Last week I was part of my first rally, which as most of you know, was for the lack of equal pay for Rutgers professors on all campuses, low wages, scheduling restrictions, inequality based on gender and a lack of diversity among hired professors. Luckily, the professors have reached an agreement as of right now, but the same cannot be said for multiple facets of the University, such as the teaching assistants, part-time lecturers (PTLs) and graduate students who make up approximately 30% of the professors that teach the students.
Again, just to really make sure this is clear and to show just how ridiculous this is, 30% of the professors that teach our students — almost 50% of our staff essentially — have received zero changes, aside from a few alleged talks about a 2% increase in their wages. I cannot sit idly by while I realize the fact that the student body has grown an astonishing 70% within the last 10 to 15 years, while the number of full-time professors has not increased by even 1%.
Today, we will discuss these injustices in length. I will lay out some suggestions on what the students — even if this did somehow not bother us — would worry about if our tuitions would go up.
Before I dive in, I want to explain the importance of supporting your adjuncts and PTLs. As mentioned before, these PTLs teach approximately 30% of the Rutgers student body, but only .08% of the $4 billion budget Rutgers has is spent on the wages of 2,100 PTLs. Keeping in mind that the student body is only growing, the lack of new full time professors affects the level of education, the flexibility of schedules, the quality of in-class help and a limitation of further assistance if a student is part of a large class with just a professor and no teaching assistant.
The current PTLs, adjuncts and graduate students are overworked, underpaid, disrespected and are not seen as valuable members of the Rutgers family. Let me remind my readers that the University would drop in quality and sustainability as a top state school without their help. Plus, a fair wage for them means more office hours and additional help for the students, along with easing the workload of a professor, as they would have an assistant.
On April 8, Sen. Bernie Sanders (I-Vt.) tweeted: “I stand with AAUP-AFT Rutgers professors who are prepared to strike in order to defend affordable, quality higher education. When we organize and stand together, we win." The fact that a presidential candidate tweeted regarding our strike shows just how strong our voice is and how valuable our University is.
But, on the two occasions I joined in the strike with the other union members, we were seen as threats. Allow me to elaborate. On April 17, students, PTLs and adjuncts all went with picket signs outside of University President Robert L. Barchi’s office and were greeted with police officers, not Rutgers safety police. We used no slander against the president, no harmful chants, no damage to the property and simply asked to speak to either Barchi or someone on his committee.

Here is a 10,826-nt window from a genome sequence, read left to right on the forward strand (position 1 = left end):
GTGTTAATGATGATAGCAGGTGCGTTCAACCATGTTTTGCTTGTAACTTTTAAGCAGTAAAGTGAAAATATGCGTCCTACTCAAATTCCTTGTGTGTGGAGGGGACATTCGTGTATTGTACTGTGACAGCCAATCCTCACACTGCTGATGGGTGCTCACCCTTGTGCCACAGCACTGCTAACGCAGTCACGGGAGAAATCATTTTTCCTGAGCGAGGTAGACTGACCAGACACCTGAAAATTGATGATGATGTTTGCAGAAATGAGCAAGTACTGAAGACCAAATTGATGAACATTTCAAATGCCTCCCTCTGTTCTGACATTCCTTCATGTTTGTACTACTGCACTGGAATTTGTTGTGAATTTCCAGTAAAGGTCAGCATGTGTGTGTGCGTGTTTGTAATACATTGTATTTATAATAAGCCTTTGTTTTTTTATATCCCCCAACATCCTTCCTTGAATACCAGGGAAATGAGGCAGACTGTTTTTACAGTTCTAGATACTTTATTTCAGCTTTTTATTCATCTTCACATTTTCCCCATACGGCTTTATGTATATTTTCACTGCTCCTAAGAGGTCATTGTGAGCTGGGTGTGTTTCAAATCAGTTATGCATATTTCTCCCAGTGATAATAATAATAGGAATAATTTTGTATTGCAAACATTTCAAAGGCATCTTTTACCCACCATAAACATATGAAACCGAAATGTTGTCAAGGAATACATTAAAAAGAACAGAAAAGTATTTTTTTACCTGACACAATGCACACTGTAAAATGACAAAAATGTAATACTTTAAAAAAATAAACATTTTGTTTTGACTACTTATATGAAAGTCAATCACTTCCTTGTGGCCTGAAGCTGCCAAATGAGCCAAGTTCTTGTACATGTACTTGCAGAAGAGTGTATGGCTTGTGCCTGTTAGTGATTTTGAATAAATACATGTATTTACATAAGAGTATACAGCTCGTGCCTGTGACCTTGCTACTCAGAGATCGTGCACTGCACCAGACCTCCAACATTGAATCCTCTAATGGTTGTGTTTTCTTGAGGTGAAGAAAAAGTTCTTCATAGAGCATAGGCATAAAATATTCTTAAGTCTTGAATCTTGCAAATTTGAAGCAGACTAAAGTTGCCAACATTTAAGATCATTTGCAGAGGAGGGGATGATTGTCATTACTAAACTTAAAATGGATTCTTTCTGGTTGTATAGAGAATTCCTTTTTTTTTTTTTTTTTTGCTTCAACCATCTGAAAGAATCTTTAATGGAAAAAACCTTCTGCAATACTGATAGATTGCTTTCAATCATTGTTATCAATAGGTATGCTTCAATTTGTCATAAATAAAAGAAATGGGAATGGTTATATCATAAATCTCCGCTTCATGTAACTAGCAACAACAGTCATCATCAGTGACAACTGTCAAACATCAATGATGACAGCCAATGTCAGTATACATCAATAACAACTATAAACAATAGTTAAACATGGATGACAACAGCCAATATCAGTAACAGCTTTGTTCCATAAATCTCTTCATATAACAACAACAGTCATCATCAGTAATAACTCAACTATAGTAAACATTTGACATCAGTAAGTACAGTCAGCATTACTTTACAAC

Instead, they chose to bring more police officers and claim not one official was in their office at 4 p.m. Not only is that hard to believe, if that really is true, I would really like to know what my tuition money is going toward.
The fact that my colleagues and I were seen as threats to those who control Rutgers — meanwhile, they have never seen the inside of a Rutgers classroom — was simply appalling. I am not the threat, the PTLs and adjuncts trying to have affordable salaries to stay afloat of their debts and life are not the threat. The real threat is this current administration versus what it means to be a part of Rutgers.
Rutgers is one of the finest research facilities and universities, especially as a state college. The history is rich and the stories are plenty, but I fear the identity of Rutgers is being smeared and quite frankly disrespected. Considering the fact that Barchi said he would not give more than $20 million for diversification and equal pay on all Rutgers campuses due to a lack of funds, but quickly changed his tone after he saw the strikes getting stronger, shows dividends of the issues that come from the top.
Red flags continue to be raised with a poorly-run bus system and lack of busses, heated rooms during the spring, insufficient classroom settings, overpriced parking tickets and the rise in tuition while money is constantly being spent on the sports facilities. This is simply absurd.
Rutgers is a state school. A school for the people of New Jersey. People are welcome from all around, but ideally a state school, while prestigious, is supposed to be the most affordable option to receive a good education. Sadly, our tuition is only going up.
This is despite the fact that Barchi alone makes $900,000 a year plus benefits, and Rutgers has millions and millions of dollars in separate funds that can be used to lower tuition and help properly pay our professors, adjuncts, PTLs and teaching assistants.
If we want students to feel encouraged, attain a higher education and pursue their goals, we must lower the costs of tuition while paying those who teach, mentor and provide office hours a livable wage. The fight has only begun, and I urge my readers to follow news regarding the strikes and disputes closely.
We are strongest when we fight together. Let us not give up the identity and pride we carry with us here at Rutgers.
Kaan Jon Boztepe is a School of Arts and Sciences junior double majoring in philosophy and history. His column, "Kaanotations," runs on alternate Tuesdays.
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